While many publics around the world continue to believe the U.S. acts unilaterally in world affairs, Indians see a more multilateral America.  More than eight-in-ten (83%) say the U.S. takes the interests of countries like India into account when it makes foreign policy decisions – the highest percentage among the 21 nations surveyed outside the U.S.  This view has become increasingly common among Indians over the last eight years – in 2002, only 51% said the U.S. considered their interests.

U.S. President Barack Obama, who is scheduled to visit India and other Asian countries in November, is widely popular: 73% express confidence that Obama will do the right thing in world affairs.

India as a World Power

Indians express confident views about their country’s role in the international arena.  Almost four-in-ten (38%) think India is already one of the world’s leading powers and roughly half (49%) say it will be one eventually.  Only 8% believe it will never be a major power.

Indians also believe their country is well-regarded abroad; 87% say India is generally liked by people in other counties.  Among the 22 publics surveyed, only Indonesians (92%) are more likely to think their country enjoys international popularity.

However, India actually receives mixed ratings in other Asian countries.  On balance, Indonesians, Japanese, and South Koreans express positive views of India, but opinions toward India in China, and especially in Pakistan, are largely negative.

Most Say Economy Is Strong

Over the last several years, Indians have not shared the gloomy economic mood that has been pervasive across much of the globe.  Again this year, most Indians see their country’s economy in a positive light; 57% say the economy is in good shape, although this is down from 73% in 2009.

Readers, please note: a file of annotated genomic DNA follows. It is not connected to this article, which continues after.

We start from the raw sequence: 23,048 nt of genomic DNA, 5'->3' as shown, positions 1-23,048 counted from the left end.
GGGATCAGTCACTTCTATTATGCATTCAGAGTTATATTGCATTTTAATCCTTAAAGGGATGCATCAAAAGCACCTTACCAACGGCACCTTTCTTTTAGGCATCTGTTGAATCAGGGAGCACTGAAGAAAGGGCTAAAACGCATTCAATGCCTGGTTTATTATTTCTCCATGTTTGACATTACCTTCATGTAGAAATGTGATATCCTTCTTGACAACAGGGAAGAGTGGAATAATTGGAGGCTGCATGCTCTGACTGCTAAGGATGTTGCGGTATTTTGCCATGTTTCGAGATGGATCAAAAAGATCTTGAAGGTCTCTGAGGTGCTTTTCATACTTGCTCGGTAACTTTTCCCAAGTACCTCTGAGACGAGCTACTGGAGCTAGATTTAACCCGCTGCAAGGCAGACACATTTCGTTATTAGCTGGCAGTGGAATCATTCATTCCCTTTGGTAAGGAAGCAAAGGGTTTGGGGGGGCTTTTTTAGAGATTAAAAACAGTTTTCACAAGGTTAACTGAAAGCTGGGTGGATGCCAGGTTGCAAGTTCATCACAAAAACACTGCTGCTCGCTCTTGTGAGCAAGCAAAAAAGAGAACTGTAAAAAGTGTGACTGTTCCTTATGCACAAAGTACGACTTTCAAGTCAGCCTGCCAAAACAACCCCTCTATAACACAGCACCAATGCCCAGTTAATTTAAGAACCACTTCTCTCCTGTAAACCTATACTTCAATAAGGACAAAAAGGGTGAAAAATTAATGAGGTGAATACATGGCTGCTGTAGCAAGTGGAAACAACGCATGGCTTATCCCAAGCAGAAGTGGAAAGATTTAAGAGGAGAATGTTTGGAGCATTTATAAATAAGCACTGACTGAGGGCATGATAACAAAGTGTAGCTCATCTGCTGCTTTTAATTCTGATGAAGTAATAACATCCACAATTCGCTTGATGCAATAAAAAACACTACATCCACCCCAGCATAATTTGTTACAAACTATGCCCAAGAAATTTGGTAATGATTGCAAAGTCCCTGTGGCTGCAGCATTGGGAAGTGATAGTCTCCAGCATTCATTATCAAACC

Overwhelmingly, Indians give their government high marks for its handling of the economy; 85% say it is doing a good job.  And most are optimistic about the future, with 64% saying the economy will improve over the next 12 months.

These ratings look even more positive when compared with other countries around the world, many of which are still struggling with the effects of the global economic downturn.

China (91%) and Brazil (62%) are the only countries surveyed in which a larger percentage of respondents describe their economic situation in a positive light.  China is the only nation in which the government gets higher marks for dealing with the economy (91% of Chinese approve of how their government has handled this issue).  And India ranks fourth out of 22 nations in terms of optimism about the near term economic future.

India also ranks fourth on overall satisfaction with national conditions.  Even so, only 45% of Indians say they are satisfied with the way things are going in their country, while 54% are dissatisfied.  In 2009, a majority (53%) had a positive view of national conditions and 46% offered a negative assessment.

Indians see a number of specific challenges facing their nation.  In particular, at least 80% say crime, terrorism and corruption are very big problems.  More than six-in-ten characterize the situation in Kashmir, pollution, and illegal drugs as very big problems.2 And about two-thirds say this about economic problems, suggesting that Indians continue to confront economic challenges, even if they believe their country is generally on the right economic path.

Also of Note

  1. For more details, see the Survey Methods section of this report.
  2. The survey was conducted prior to the most recent outbreak of violence in Kashmir, which began in late spring.